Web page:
The EEOC announced on May 5, 2010 that Ohio-based Everdry Marketing and Management, Inc., has paid over $500,000 in damages in interest to satisfy a judgment against that company stemming from a 2006 jury trial. The original claims were filed by 13 women, mostly teenagers at the time of the incidents, who worked at the company’s Rochester, N.Y., location as telemarketers. EEOC v. Everdry Mktg. & Mgmt., Inc., W.D.N.Y., No. 01-cv-6329, judgment satisfied, 5/5/10.
The case originally was filed by the EEOC in 2001 as part of its “Youth@Work” initiative, targeted at training young people about illegal workplace discrimination and harassment. The complaint included claims that male managers and co-workers at the Rochester franchise of Everdry verbally and physically harassed the young women between 1998-2002, making numerous sexual remarks and jokes, and on one occasion, promising a raise in return for sexual acts. Following a multi-week trial in federal court in New York in October of 2006, a jury originally awarded $585,000 in damages to the 13 plaintiffs; that amount ultimately was reduced to $471,096. The jury concluded that the Rochester affiliate at which the incidents occurred was part of an “integrated enterprise,” and that Everydry therefore violated Title VII of the Civil Rights Act by allowing the harassment.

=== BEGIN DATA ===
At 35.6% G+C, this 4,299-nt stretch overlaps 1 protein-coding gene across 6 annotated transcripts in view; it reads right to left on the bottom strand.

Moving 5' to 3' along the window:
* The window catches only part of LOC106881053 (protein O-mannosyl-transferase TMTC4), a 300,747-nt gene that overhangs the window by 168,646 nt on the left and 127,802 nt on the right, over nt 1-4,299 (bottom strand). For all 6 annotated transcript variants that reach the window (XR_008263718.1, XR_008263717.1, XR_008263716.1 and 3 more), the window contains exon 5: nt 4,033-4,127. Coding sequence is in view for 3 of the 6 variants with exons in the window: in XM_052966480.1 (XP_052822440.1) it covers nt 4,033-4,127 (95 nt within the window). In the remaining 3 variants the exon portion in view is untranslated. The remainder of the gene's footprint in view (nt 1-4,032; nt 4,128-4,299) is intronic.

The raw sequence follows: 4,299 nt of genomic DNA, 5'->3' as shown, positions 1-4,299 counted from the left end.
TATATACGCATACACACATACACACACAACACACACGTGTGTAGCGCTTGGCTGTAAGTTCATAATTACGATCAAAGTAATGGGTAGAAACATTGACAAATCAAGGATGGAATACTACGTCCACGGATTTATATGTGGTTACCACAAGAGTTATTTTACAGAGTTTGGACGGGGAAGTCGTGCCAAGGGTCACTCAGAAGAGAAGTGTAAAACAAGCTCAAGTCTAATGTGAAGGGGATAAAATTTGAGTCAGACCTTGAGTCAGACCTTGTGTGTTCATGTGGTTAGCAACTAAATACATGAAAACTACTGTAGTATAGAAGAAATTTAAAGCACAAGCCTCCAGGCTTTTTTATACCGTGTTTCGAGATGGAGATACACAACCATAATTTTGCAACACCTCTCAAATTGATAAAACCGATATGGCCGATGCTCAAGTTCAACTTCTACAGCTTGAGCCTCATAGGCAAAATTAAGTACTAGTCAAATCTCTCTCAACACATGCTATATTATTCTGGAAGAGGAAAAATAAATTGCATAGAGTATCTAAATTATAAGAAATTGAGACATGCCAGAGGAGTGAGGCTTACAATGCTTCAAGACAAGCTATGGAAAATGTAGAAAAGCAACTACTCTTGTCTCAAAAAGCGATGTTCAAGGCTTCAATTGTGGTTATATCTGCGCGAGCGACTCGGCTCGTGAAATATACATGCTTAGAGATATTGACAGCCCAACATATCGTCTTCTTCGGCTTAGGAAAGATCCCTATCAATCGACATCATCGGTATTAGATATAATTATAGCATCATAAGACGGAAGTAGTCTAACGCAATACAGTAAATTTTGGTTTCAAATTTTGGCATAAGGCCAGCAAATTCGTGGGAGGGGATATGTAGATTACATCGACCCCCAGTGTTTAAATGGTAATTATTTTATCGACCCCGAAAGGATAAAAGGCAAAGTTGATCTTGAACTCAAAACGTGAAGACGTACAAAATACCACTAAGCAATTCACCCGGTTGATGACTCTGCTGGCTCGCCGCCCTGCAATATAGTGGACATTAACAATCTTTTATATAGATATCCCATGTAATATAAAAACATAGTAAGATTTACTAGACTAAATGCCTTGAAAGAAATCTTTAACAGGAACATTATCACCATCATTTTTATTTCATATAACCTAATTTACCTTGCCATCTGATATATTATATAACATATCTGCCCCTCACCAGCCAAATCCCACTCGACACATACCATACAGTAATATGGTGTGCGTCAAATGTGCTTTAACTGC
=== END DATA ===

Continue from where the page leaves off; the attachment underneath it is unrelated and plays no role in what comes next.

Afterwards, Everdry appealed the verdict on the basis that as a franchise, the Rochester affiliate was not part of the Everdry company. The 2d U.S. Circuit Court of Appeals rejected that argument and affirmed the jury verdict, specifically affirming the award of punitive damages assessed by the jury against the company. Everydry corporate headquarters has paid the judgment – although none of the complained-of incidents occurred at its corporate facilities in Ohio – plus $86,581 in post-judgment interest. The Rochester affiliate is no longer in operation.
This case points out two things: first, that sexual harassment training is extremely important, especially if a company has related or affiliated entities in other geographic locations, and for which it ultimately may be held responsible; and second, that the EEOC is persistent in enforcing federal laws banning workplace discrimination.